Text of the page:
This post is about something I don't understand.
Let's start out simple. There are two parallel imaginary worlds: the green world and the red world.
In the green world people use positively-valued green money as the medium of exchange. If I buy something I give the seller my green money in exchange. Green money flows in the opposite direction from all other goods and financial assets. I am not allowed to take green money from someone without their consent. Only the issuer of green money is allowed to create green money. The borrower of green money undertakes an obligation to give green money to the lender at some future date.
In the red world people use negatively-valued red money as the medium of exchange. If I buy something the seller gives me his red money in exchange. Red money flows in the same direction as goods and financial assets. I am not allowed to give red money to someone without their consent. Only the issuer of red money is allowed to destroy red money. The lender of red money undertakes an obligation to accept red money from the borrower at some future date.
There is a symmetry between the red and green worlds; one is the negative mirror-image of the other. But there is also one asymmetry: the red world has a fundamental problem. Each individual can increase his utility by buying more goods and selling less goods, thereby accumulating an infinitely large stock of red money. The bank that issues the red money needs to put some limit on each customer's holdings of red money, to ensure this does not happen. This is not a problem in the green world, because having zero stock of green money sets a natural limit that stops an individual buying, and the individual is fully aware of that limit.
The real world is a red/green world. It has both green money and red money. A positive balance in a chequing account is green money. A negative balance in a chequing account is red money. If I sell my car to Andy, who gives me a cheque for $1,000, the bank reduces my overdraft by $1,000 and increases Andy's overdraft by $1,000. The bank has transferred $1,000 of red money from me to Andy. IIRC my father nearly always used red money. He nearly always ran an overdraft, paying it off once a year when he sold the harvest, to keep the bank manager happy.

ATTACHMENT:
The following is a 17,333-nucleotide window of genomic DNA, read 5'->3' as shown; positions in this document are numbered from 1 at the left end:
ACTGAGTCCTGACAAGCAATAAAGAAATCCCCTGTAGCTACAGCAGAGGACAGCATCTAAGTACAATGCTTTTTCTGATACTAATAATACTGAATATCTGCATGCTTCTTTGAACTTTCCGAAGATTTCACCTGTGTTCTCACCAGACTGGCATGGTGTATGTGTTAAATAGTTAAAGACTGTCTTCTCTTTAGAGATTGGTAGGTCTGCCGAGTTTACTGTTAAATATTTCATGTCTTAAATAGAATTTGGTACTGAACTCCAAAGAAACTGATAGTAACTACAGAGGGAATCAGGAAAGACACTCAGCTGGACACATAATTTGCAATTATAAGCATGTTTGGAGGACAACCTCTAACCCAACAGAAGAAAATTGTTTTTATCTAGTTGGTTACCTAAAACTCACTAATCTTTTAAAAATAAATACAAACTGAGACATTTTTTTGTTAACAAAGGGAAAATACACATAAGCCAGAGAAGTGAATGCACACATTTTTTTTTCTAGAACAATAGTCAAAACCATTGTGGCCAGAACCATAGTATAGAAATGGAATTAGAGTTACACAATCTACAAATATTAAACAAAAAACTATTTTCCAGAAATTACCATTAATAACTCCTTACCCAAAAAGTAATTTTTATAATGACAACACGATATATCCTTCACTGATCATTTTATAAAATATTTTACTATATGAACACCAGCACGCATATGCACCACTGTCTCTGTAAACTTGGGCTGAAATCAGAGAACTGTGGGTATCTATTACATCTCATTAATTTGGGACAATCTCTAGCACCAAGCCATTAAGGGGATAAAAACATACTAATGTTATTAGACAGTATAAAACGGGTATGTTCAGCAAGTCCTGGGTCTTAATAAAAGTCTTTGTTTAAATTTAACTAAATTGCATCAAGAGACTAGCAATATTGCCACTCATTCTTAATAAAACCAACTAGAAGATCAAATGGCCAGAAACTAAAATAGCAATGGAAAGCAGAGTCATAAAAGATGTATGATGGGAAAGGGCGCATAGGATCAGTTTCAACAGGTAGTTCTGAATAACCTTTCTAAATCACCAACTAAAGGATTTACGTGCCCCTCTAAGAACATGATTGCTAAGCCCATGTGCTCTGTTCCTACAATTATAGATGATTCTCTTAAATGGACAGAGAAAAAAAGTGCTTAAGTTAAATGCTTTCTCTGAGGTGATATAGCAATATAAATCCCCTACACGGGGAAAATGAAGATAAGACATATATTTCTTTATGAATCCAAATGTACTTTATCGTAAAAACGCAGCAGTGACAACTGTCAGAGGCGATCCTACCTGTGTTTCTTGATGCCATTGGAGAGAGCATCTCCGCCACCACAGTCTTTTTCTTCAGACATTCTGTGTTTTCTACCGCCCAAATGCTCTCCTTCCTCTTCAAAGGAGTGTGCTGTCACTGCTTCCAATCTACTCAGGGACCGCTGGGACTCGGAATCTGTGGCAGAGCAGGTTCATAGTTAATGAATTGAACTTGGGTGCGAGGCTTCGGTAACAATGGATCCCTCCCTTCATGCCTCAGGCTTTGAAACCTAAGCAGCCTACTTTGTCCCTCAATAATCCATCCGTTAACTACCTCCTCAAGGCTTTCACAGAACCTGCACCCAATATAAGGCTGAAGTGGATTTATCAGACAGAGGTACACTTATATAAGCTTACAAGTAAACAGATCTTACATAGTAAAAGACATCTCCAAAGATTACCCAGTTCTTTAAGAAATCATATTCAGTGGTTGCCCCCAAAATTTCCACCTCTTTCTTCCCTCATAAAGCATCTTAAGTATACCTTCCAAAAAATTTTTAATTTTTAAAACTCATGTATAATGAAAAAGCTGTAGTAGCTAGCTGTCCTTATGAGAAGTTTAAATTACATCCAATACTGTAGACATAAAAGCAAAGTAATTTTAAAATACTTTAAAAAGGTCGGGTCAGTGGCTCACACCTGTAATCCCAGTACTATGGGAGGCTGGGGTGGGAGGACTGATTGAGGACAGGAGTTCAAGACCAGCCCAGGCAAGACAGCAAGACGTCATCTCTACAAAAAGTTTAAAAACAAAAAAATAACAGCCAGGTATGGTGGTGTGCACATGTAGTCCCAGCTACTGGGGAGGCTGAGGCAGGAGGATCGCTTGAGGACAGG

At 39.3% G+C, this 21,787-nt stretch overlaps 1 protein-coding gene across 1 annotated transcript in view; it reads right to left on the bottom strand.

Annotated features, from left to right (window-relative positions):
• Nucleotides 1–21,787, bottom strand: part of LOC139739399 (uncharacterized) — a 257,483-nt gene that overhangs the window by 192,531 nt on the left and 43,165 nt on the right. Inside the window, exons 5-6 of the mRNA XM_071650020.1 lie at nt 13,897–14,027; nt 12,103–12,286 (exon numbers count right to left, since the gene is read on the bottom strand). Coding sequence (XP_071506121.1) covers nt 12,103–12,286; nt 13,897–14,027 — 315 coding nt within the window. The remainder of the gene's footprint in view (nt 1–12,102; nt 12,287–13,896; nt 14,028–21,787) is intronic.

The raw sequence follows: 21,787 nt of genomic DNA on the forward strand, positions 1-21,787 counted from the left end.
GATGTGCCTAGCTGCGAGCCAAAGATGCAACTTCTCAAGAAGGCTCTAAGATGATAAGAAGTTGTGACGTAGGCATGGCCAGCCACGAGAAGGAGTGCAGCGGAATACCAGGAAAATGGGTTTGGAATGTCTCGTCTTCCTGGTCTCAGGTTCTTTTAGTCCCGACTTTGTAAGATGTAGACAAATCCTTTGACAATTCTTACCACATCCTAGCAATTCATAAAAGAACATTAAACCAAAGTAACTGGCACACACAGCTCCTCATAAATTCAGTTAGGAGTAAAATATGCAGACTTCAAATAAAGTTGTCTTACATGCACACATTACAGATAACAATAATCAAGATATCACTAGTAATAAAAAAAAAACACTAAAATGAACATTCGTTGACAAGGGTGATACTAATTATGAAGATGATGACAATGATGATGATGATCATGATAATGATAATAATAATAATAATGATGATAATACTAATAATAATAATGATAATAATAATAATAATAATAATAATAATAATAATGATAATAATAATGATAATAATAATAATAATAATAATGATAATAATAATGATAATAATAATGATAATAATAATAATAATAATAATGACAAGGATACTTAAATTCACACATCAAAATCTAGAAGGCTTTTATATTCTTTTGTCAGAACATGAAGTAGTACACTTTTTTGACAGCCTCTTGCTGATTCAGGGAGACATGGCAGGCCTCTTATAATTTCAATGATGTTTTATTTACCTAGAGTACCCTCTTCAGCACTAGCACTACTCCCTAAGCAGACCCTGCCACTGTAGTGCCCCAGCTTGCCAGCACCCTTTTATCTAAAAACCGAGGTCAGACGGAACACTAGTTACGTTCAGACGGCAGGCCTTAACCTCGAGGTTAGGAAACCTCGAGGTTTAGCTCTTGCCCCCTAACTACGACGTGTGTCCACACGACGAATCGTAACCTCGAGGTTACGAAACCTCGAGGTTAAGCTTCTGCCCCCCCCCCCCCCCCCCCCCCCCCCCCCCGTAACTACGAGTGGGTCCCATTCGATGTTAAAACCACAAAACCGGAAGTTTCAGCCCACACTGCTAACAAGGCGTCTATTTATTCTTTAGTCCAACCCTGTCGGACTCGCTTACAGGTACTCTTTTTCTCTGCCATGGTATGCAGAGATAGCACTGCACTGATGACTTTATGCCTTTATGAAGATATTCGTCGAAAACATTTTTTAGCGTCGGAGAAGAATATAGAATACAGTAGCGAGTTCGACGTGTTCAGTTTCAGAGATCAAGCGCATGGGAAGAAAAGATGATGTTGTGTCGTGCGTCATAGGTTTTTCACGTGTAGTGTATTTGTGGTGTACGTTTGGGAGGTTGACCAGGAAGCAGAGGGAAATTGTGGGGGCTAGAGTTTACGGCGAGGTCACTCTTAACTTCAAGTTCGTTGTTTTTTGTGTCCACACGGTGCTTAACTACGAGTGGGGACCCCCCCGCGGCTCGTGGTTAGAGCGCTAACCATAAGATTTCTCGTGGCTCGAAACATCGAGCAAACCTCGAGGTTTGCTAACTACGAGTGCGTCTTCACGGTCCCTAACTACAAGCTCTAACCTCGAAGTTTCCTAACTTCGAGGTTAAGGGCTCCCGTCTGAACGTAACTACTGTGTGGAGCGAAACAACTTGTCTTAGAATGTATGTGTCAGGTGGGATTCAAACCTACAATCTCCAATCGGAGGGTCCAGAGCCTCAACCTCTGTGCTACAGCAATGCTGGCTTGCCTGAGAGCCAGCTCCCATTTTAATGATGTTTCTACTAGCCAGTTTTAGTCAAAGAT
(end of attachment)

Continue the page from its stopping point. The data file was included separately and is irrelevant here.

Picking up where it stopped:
In a red/green world, we can define the stock of "gross money" as the absolute sum of red money plus green money, and we can define the stock of "net money" as green money minus red money.
The Bank of Canada.
Canadian commercial banks have chequing accounts at the Bank of Canada. It's a red/green system. If I bank at BMO, and Andy banks at TD, and I sell my car to Andy who pays by cheque, BMO now has a positive balance of $1,000 at the Bank of Canada, and TD now has a negative balance of $1,000 at the Bank of Canada.
But the Bank of Canada sets a 50 basis point spread between the interest it charges TD on red money and the interest it pays BMO on green money. So BMO and TD can both gain if BMO lends TD $1,000 to eliminate both balances, at a rate of interest that splits the spread between the Bank of Canada's two rates of interest. Which is what Canadian commercial banks normally do. So the gross money stock is small, and normally the same as the equally small net money stock, by the end of each day.
- If the Bank of Canada acted differently, and set the same rate of interest on both red and green money, so the spread is zero, then there would be no incentive for BMO and TD to trade in the overnight market. If BMO's customers always sold more to TD customers than vice versa, BMO's chequing account at the Bank of Canada would become more and more positive, and TD's chequing account at the Bank of Canada would get more and more negative. The gross money stock would rise without limit, though the net money stock would not change.
- Or if TD were a risky bank, and if that risk were bigger than a 50 basis point compensation would warrant, there would be no rate of interest at which BMO would lend to TD that TD would accept. Again it is possible for BMO's account at the Bank of Canada to become increasingly positive, and TD's account increasingly negative.
A red/green world faces the same fundamental problem as the red world. A commercial bank will put a limit on each customer's overdraft. Similarly, the Bank of Canada must, at least implicitly, place a limit on commercial banks' overdrafts.
The European Central Bank.
Eurozone national banks have chequing accounts at the European Central Bank. It's a red/green system. They call it TARGET2. But unlike the Bank of Canada's red/green system, there doesn't seem to be any functioning equivalent to the overnight market that eliminates negative balances every evening. The ECB can hold the net money stock fixed, but the gross money stock can rise without limit. Here is the recent data (pdf).
I think you can see where this is going. I don't understand how it is supposed to work.